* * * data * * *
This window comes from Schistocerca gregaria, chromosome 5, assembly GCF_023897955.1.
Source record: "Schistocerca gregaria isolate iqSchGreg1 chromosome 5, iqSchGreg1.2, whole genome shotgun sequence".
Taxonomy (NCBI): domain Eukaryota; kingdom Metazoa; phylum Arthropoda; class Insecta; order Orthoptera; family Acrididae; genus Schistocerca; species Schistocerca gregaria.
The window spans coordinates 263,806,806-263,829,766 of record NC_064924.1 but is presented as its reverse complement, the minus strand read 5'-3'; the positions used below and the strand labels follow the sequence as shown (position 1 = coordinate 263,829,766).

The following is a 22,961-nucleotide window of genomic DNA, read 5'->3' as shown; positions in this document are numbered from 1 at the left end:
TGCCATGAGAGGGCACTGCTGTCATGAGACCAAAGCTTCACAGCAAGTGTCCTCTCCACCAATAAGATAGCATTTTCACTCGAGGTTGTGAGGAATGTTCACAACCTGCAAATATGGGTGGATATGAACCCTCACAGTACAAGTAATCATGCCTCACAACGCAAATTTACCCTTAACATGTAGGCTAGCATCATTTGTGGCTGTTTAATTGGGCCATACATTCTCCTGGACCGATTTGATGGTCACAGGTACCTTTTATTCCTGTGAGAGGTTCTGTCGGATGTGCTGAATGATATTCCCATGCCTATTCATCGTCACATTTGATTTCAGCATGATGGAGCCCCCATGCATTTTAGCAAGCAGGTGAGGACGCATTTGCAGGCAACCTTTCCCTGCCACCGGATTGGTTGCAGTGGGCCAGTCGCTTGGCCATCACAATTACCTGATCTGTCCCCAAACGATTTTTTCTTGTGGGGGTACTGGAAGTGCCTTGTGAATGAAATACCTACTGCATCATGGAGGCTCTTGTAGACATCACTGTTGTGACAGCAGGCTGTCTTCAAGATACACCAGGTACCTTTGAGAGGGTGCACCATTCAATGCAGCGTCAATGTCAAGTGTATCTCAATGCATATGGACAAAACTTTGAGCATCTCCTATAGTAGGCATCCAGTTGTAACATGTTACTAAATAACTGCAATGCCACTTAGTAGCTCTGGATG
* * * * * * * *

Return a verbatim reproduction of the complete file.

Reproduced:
This window comes from Schistocerca gregaria, chromosome 5, assembly GCF_023897955.1.
Source record: "Schistocerca gregaria isolate iqSchGreg1 chromosome 5, iqSchGreg1.2, whole genome shotgun sequence".
Taxonomy (NCBI): domain Eukaryota; kingdom Metazoa; phylum Arthropoda; class Insecta; order Orthoptera; family Acrididae; genus Schistocerca; species Schistocerca gregaria.
The window spans coordinates 263,806,806-263,829,766 of record NC_064924.1 but is presented as its reverse complement, the minus strand read 5'-3'; the positions used below and the strand labels follow the sequence as shown (position 1 = coordinate 263,829,766).

The following is a 22,961-nucleotide window of genomic DNA, read 5'->3' as shown; positions in this document are numbered from 1 at the left end:
TGCCATGAGAGGGCACTGCTGTCATGAGACCAAAGCTTCACAGCAAGTGTCCTCTCCACCAATAAGATAGCATTTTCACTCGAGGTTGTGAGGAATGTTCACAACCTGCAAATATGGGTGGATATGAACCCTCACAGTACAAGTAATCATGCCTCACAACGCAAATTTACCCTTAACATGTAGGCTAGCATCATTTGTGGCTGTTTAATTGGGCCATACATTCTCCTGGACCGATTTGATGGTCACAGGTACCTTTTATTCCTGTGAGAGGTTCTGTCGGATGTGCTGAATGATATTCCCATGCCTATTCATCGTCACATTTGATTTCAGCATGATGGAGCCCCCATGCATTTTAGCAAGCAGGTGAGGACGCATTTGCAGGCAACCTTTCCCTGCCACCGGATTGGTTGCAGTGGGCCAGTCGCTTGGCCATCACAATTACCTGATCTGTCCCCAAACGATTTTTTCTTGTGGGGGTACTGGAAGTGCCTTGTGAATGAAATACCTACTGCATCATGGAGGCTCTTGTAGACATCACTGTTGTGACAGCAGGCTGTCTTCAAGATACACCAGGTACCTTTGAGAGGGTGCACCATTCAATGCAGCGTCAATGTCAAGTGTATCTCAATGCATATGGACAAAACTTTGAGCATCTCCTATAGTAGGCATCCAGTTGTAACATGTTACTAAATAACTGCAATGCCACTTAGTAGCTCTGGATG